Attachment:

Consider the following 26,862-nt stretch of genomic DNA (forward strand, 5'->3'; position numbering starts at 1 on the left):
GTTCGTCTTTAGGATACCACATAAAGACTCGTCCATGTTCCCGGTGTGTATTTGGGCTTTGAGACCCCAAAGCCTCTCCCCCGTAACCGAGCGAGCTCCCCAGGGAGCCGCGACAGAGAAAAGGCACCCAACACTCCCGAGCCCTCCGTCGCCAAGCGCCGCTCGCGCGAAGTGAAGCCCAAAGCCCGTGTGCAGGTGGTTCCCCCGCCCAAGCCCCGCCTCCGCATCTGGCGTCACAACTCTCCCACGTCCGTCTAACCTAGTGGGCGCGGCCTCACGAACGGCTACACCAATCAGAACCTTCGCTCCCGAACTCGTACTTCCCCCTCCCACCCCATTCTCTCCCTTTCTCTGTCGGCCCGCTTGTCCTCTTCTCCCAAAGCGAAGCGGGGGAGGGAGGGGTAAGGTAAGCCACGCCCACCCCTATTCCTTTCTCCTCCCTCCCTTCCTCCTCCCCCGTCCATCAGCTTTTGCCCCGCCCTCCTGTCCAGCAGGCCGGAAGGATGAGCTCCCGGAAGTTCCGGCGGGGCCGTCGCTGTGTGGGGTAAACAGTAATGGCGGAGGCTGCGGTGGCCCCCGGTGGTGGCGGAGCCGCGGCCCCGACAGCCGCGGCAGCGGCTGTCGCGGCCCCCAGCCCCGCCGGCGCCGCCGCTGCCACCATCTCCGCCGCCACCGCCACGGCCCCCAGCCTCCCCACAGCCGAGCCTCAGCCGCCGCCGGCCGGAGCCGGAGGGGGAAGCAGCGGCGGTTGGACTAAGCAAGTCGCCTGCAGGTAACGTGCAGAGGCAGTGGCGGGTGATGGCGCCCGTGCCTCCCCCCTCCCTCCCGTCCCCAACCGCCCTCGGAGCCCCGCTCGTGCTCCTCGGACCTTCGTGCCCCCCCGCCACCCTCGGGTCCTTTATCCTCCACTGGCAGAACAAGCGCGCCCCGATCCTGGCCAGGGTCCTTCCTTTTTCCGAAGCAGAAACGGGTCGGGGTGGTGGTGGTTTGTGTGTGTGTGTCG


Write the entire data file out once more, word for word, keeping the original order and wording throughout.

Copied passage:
Consider the following 26,862-nt stretch of genomic DNA (forward strand, 5'->3'; position numbering starts at 1 on the left):
GTTCGTCTTTAGGATACCACATAAAGACTCGTCCATGTTCCCGGTGTGTATTTGGGCTTTGAGACCCCAAAGCCTCTCCCCCGTAACCGAGCGAGCTCCCCAGGGAGCCGCGACAGAGAAAAGGCACCCAACACTCCCGAGCCCTCCGTCGCCAAGCGCCGCTCGCGCGAAGTGAAGCCCAAAGCCCGTGTGCAGGTGGTTCCCCCGCCCAAGCCCCGCCTCCGCATCTGGCGTCACAACTCTCCCACGTCCGTCTAACCTAGTGGGCGCGGCCTCACGAACGGCTACACCAATCAGAACCTTCGCTCCCGAACTCGTACTTCCCCCTCCCACCCCATTCTCTCCCTTTCTCTGTCGGCCCGCTTGTCCTCTTCTCCCAAAGCGAAGCGGGGGAGGGAGGGGTAAGGTAAGCCACGCCCACCCCTATTCCTTTCTCCTCCCTCCCTTCCTCCTCCCCCGTCCATCAGCTTTTGCCCCGCCCTCCTGTCCAGCAGGCCGGAAGGATGAGCTCCCGGAAGTTCCGGCGGGGCCGTCGCTGTGTGGGGTAAACAGTAATGGCGGAGGCTGCGGTGGCCCCCGGTGGTGGCGGAGCCGCGGCCCCGACAGCCGCGGCAGCGGCTGTCGCGGCCCCCAGCCCCGCCGGCGCCGCCGCTGCCACCATCTCCGCCGCCACCGCCACGGCCCCCAGCCTCCCCACAGCCGAGCCTCAGCCGCCGCCGGCCGGAGCCGGAGGGGGAAGCAGCGGCGGTTGGACTAAGCAAGTCGCCTGCAGGTAACGTGCAGAGGCAGTGGCGGGTGATGGCGCCCGTGCCTCCCCCCTCCCTCCCGTCCCCAACCGCCCTCGGAGCCCCGCTCGTGCTCCTCGGACCTTCGTGCCCCCCCGCCACCCTCGGGTCCTTTATCCTCCACTGGCAGAACAAGCGCGCCCCGATCCTGGCCAGGGTCCTTCCTTTTTCCGAAGCAGAAACGGGTCGGGGTGGTGGTGGTTTGTGTGTGTGTGTCG